13. sealander, I’m curious about the way you feed acorns to your chooks. How do you go about crushing them? Do you do any processing before or after the crushing? We have an oak tree straddling our property line, and apropos of this post by Sharon, I’m always looking for freely available food for the hens. I’d be most grateful for any further details.

    -Kate

  14. safira says:

    If we had to rely solely on what we can currently produce, we wouldn’t survive for very long. Our garden supplements our diet nicely, but three 4×16 raised beds and a few containers won’t keep us in protein and fats.

    On the other hand, the land that’s currently lawn or flower beds could certainly become productive instead of pretty–I’m moving toward having it productive AS WELL AS pretty, though I’m not ready to eliminate the lawn and flowers completely—and we have room for chickens and/or rabbits on our suburban lot. It would be hard to feed ourselves entirely from our property, though probably not impossible. It would be impossible, I think, with us both working outside the home; doing what we do is challenging enough sometimes. (Then again, if we reached the point where this became a necessity, I imagine at least one of us would be out of the mainstream economy.)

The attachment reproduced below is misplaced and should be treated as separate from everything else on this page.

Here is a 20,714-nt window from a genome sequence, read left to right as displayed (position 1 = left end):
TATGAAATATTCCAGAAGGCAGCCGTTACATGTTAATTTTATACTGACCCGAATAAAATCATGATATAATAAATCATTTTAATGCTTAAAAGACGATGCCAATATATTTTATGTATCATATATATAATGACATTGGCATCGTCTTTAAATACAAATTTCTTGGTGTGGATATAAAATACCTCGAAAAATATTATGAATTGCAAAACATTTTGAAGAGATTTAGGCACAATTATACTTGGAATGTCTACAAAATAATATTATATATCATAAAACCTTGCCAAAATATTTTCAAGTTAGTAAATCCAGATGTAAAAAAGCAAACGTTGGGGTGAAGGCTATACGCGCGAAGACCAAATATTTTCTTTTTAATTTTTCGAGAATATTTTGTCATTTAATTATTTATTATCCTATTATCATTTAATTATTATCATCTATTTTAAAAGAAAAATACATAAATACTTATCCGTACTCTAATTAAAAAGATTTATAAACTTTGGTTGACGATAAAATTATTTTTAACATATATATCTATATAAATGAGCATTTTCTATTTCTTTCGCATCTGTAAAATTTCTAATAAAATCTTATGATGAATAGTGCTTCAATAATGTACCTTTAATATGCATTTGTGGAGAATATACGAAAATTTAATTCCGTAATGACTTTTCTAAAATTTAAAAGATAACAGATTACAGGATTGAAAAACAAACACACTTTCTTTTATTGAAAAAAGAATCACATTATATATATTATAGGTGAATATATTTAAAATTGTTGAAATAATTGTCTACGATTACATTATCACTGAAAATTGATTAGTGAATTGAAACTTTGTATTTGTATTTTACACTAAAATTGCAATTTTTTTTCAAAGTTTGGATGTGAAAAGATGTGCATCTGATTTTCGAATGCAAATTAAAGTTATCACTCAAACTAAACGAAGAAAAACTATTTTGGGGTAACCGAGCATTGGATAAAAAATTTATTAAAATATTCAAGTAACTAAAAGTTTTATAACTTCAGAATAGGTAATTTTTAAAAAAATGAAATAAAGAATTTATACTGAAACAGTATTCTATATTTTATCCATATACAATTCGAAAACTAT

15. sealander says:

    Kate, I use a very sophisticated technique for acorn crushing – I put a handful on the concrete path and jump on them until they’re broken into small enough pieces for the chickens to eat ;)
    I’ve yet to come up with a more efficient way to do it. Note that raw acorns contain a lot of tannins, so various studies have found that when the chicken’s diet is more than 20% acorn it starts to affect their laying. If you turned the acorn into acorn meal and used one of the traditional methods for leaching out the tannins then you could feed them a lot more, but that is going to be pretty labor intensive.

  16. Lori Scott says:

    What an interesting scenario and what a wonderful thought process to even wonder about how your resources could be put to work. Its a step forward even to consider where we stand with this.

    Also, corn for flour? How do I make this? I thought corn had to go through some involved process involving lye to be able to be made into flour.

  17. Shira says: